Sunday, January 7, 2018

Dr Baldev Raj, Obituary

Dr Baldev Raj

(April 9, 1947-Jan 6, 2018 )

Dr Baldev Raj, Director of National Institute of Advanced Studies, (NIAS) Bengaluru and former Director of Indira Gandhi Center for Atomic Research, (IGCAR), Kalpakkam sadly passed away in Pune on the morning of Jan 6, 2018, where he had gone to attend a meeting at the Centre for Materials for Electronics Technology (C-MET), Pune. Our heartfelt condolences to the family and friends and colleagues of Dr Baldev Raj.

The vast contribution of Baldev Raj to the Indian Fast Breeder Program in general and to Radiometallurgy, non-destructive testing, strategic materials etc. are well known (  )and are already documented (see for example: ).

He was richly recognised for the same by the Government of India with a Padmashri and numerous National and International apex bodies in Science and Technology.

I would like here to briefly highlight a few other aspects of his personality and work which are less documented.

Baldev Raj was greatly interested in India’s culture and heritage. As a Materials Scientist he contributed by studying among other things the near perfect casting technology involved in Chola Bronzes of Thanjavur (Where Gods Come Alive - Bronze Icons of South India by Baldev Raj, C Rajagopalan, C V Sundaram, Vigyan Prasar, 2000, ). Under the inspiration of Profs T R Anantharaman, C V Sundaram, S Ranganathan, A K Biswas a new field called Archaeo-Metallurgy came into being in India, which tried to reconstruct our history of minerals, metals and materials by applying modern scientific analysis to ancient artifacts and Baldev Raj participated in it enthusiastically ( ).

He was aware of the fact that native intelligence and genius had no correlation with class background and in fact the nation loses a lot of potential talent because the bright children of the poor do not get enough opportunities or encouragement to flower. He started a vigorous program in Coimbatore to identify such children train a bunch of dedicated teachers to help them out and create opportunities for them to interact with the nation’s top scientists, educationists, social scientists, journalists etc. while he was an advisor to a group of educational institutions there. I had the good fortune of interacting with nearly a hundred such brilliant pre-teens to teens in Coimbatore when he had invited me to deliver some lectures at PSG Institute of Technology and Applied Research in 2014. I was amazed at their energy, enthusiasm and chutzpah. More over the twinkle in Baldev Raj’s eyes as they spoke was unforgettable.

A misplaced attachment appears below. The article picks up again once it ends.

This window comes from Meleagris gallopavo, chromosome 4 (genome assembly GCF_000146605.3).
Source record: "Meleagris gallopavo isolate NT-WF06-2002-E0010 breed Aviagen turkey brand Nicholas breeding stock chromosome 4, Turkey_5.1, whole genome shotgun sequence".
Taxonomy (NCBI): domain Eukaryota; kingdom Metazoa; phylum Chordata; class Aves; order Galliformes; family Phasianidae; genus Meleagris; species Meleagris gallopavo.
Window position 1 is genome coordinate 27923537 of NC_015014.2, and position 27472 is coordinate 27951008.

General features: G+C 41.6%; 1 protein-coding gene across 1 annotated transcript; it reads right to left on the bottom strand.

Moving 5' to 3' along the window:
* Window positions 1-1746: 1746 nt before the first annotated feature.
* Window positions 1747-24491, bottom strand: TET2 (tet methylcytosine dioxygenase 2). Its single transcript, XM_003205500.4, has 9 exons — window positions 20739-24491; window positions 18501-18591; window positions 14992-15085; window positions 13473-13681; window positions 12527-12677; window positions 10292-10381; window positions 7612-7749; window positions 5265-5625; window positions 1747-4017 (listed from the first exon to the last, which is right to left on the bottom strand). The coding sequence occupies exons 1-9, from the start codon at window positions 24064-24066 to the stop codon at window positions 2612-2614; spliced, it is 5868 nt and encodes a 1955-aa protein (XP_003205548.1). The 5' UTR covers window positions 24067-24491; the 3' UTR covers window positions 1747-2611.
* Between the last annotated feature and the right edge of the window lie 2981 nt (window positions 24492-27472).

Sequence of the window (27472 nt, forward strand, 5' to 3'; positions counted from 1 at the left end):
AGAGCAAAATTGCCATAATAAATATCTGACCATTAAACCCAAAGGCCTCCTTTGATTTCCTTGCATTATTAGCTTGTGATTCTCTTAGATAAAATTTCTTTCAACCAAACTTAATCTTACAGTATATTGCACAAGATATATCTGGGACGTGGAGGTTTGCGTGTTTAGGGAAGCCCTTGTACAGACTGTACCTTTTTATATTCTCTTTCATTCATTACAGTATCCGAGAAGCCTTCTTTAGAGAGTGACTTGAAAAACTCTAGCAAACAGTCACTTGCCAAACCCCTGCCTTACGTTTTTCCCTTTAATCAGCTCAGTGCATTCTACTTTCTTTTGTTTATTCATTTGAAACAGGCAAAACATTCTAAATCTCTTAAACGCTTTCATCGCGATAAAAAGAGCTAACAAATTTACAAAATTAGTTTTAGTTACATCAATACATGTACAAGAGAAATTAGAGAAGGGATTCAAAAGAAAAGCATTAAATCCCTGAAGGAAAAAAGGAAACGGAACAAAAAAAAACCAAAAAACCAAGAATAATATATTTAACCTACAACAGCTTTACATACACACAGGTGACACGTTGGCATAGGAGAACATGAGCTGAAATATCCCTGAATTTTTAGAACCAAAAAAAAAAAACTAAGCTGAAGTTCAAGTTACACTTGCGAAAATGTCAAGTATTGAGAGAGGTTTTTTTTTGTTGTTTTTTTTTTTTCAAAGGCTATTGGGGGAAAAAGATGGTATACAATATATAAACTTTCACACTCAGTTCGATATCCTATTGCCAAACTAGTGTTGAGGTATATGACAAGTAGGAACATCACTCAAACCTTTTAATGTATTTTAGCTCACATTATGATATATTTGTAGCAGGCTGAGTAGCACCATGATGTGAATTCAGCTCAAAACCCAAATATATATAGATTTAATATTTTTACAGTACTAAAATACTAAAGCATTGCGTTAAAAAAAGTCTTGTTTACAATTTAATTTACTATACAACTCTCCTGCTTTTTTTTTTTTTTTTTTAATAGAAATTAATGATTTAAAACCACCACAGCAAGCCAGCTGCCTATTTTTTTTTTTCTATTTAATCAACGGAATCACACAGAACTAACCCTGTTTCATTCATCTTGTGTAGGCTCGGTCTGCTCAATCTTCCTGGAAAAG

One of the lesser known aspects of Baldev Raj’s leadership at Kalpakkam was how he dealt with the unprecedented danger and destruction caused by the Tsunami in December 2004. It remains a case study in disaster management and I wish it were properly recorded for the lessons to be learnt. ( )

He was articulate and accessible to journalists and was a great believer in effective science and technology communication. I visited the Fast Breeder Reactor at Kalpakkam twice in 2006 and in 2011 and as Director of IGCAR, Baldev Raj was more than happy to share the progress in the prestigious Fast Breeder Program.

He had a broad vision towards humanities and social sciences unlike most scientists and he showed that effectively when he became the director of NIAS in 2014. NIAS was conceived by JRD Tata in 1988 as an Institute of Advanced Studies with a multidisciplinary ambience, where the future leaders of India can come for broadening their vision. It has had the service of such distinguished personalities as Raja Ramanna, Roddam Narasimha, K Kasturirangan, V S Ramamurthy and now Baldev Raj as Directors.

He ran a tight ship at NIAS and at the same time successfully broadened financial support for research at NIAS from not only Tata Trusts and various government departments like Science & Technology, Atomic Energy, Railways, Space, Renewable Energy etc but also corporates like TCS, Titan etc.

He advocated passionately a number of multi-disciplinary studies at NIAS on energy, strategic studies, inequality studies, consciousness studies, education, heritage conservation, man-animal interactions, risk communication in science and technology etc. (Business India, April 27-May 10, 2015, ‘CSR funds give new hope to research’ )

He helped in creating a vibrant atmosphere of discussion without intellectual silos at NIAS. He was a good people manager and cared for every aspect of the institute from its conscientious gardener to the needs of young and old researchers. He will be missed by a large community of scientists and academics.

Shivanand Kanavi

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